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Abstract

The development of mega sports events over the last thirty years has been underpinned by the case of urban regeneration or national developments. The literature on urban policy and planning highlights the interplay between mega-sporting events and notable transformation in urban development (Gratton and Henry 2002, Hiller 2000, Chakley and Essex 1999). As cities and nations have sought to bid competitively for major sporting events (e.g., the World Cup, the Olympics, Asian Games, and regional sports competitions) to both showcase achievement as well as create opportunities for the development of new physical infrastructure. They also provide a potential forum from which to enhance the tourist industry towards the host cities or countries. The issue of urban regeneration through sporting events has become a major theme for urban policy and planning. The impacts of seemingly ongoing economic restructuring, technological as well as policy change has meant that the basis for many urban economies has undergone fundamental shifts within which certain areas have high levels of social exclusion and deprivation (Hall 2004). The concept of urban regeneration through sporting events includes both physical and social dimensions (Page and Hall 2003). The physical component of urban regeneration is primarily concerned with architecture and image, whereas the social dimensions of urban regeneration are concerned with improving the quality of life of those who already live in target areas. Only rarely, if at all, have the implications of mega-sporting events been promoted for their social or cultural significance. The London 2012 case for the Olympics, for example, was predicated on the importance of London as capital which promoted and valued social, ethnic and religious diversity of an increasingly cosmopolitan society (Fussey, Coaffee, Armstrong, Hobbs 2011, Raco and Tunney 2010). The value of sport to further enhance such social change should not under-estimated, whether it is at the level of the city or a nation. Although some of the literature on urban planning has stressed the potential sociological transformation that emerges from hosting major sporting events, primarily through the construction of a national identify (Tomlinson and Young 2006, Horne and Manzereitter 2006), there is a major gap in the literature on the impact of sporting events on inter-religious relations. The Qatar World Cup of 2022 offers a major opportunity to rethink the implications using sport as way of facilitating better cultural and inter-religious relations in one of the most conflict torn regions in the world. This particular event will allow for the assessment of the impact of hallmark events on a social fabric that is maintained though abidance by specific religious norms. Some research has attempted to explore the potentially disruptive social transformation that participation by female athletes and spectators in sporting events could have on sociocultural sensitivities in Muslim countries (Amara and Brown 2008, Jahromi 2011). In contrast, this paper will outline the potentially constructive social transformation that a major sporting event could have on enhancing inter-religious relations. This paper will map out the areas of potential analysis for such a project. The paper will examine the institutional resources available for such an exercise and evaluate the policy effectiveness of the promotion activities associated with the Qatar World cup bid and the organisational process which aim to encourage better social diversity and interactions. The paper will outline details of a major project which will develop a framework of working with the key stakeholders to develop policy effective initiatives that can further strengthen a better understanding of inter-religious and inter-cultural relations. Our paper will draw upon analysis based on social survey research conducted in countries where large sporting events have been held in countries with significant religious heterogeneity. The findings from these surveys will be linked to future survey research in Qatar.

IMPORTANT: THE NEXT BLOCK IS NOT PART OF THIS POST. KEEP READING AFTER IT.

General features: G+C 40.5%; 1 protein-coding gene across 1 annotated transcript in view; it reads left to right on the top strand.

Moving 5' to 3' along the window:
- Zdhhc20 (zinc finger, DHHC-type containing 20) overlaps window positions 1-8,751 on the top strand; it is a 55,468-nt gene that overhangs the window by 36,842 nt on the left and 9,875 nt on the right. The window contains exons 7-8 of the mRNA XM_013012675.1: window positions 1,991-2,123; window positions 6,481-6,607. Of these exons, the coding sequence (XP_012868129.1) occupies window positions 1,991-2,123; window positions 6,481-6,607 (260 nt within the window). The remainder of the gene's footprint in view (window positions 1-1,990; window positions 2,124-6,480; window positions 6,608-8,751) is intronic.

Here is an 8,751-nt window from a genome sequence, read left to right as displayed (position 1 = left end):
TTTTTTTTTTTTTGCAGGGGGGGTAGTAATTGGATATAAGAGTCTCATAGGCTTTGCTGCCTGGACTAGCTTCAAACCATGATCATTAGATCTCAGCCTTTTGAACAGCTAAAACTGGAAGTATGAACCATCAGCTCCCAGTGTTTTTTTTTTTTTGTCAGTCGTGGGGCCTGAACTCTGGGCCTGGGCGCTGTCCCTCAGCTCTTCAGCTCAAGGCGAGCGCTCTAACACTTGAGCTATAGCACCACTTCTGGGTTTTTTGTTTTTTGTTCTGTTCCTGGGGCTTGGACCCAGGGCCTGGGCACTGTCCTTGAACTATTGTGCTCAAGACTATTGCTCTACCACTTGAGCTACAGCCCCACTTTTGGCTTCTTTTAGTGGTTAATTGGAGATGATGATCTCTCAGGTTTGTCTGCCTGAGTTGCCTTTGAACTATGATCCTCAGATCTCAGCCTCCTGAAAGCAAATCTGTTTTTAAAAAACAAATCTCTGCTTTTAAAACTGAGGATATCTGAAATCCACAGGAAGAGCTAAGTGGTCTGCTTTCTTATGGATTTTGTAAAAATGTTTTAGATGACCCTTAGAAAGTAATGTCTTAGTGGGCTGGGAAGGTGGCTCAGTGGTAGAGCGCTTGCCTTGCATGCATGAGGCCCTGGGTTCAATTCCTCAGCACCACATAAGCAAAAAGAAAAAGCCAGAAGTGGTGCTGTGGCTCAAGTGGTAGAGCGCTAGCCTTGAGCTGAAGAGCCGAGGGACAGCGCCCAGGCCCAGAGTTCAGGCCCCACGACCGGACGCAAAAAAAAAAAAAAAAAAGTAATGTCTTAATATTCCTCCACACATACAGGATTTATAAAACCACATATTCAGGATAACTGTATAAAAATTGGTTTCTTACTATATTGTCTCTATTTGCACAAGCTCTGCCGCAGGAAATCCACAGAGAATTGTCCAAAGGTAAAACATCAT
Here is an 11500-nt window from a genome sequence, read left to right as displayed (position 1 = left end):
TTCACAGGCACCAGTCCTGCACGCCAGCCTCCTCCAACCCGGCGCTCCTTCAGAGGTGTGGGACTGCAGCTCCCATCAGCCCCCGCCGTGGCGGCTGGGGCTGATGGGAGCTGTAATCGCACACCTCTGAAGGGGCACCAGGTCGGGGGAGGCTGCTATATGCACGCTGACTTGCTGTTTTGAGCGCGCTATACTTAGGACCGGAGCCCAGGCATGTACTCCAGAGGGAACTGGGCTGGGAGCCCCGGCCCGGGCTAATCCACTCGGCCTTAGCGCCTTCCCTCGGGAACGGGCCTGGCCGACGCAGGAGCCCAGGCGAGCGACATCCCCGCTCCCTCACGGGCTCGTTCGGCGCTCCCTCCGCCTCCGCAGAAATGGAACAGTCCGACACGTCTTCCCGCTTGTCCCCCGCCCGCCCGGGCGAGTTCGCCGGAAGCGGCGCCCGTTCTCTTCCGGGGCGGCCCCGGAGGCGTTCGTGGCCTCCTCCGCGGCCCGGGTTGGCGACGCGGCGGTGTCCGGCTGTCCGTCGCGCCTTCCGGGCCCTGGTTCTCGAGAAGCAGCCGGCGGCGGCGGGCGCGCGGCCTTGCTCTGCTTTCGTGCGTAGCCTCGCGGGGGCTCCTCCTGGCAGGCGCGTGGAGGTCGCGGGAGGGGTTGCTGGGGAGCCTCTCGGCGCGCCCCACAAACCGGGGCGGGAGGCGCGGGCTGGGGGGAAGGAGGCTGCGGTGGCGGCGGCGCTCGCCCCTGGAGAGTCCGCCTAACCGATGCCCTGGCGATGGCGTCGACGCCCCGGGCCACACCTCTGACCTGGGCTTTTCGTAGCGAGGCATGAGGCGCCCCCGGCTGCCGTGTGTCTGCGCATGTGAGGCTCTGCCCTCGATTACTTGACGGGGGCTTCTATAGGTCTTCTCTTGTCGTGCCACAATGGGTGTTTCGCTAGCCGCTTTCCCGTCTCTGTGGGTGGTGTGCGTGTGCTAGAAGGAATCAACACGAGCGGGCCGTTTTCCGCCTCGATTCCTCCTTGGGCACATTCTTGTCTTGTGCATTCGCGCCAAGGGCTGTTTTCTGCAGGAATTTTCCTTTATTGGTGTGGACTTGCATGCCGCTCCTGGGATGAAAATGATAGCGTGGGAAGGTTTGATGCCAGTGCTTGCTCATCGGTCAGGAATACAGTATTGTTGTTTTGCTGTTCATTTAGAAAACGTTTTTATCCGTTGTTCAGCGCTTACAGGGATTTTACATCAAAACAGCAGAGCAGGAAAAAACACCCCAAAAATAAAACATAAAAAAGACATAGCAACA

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/content/papers/10.5339/qfarc.2016.SSHAPP2056
2016-03-21
2020-09-23
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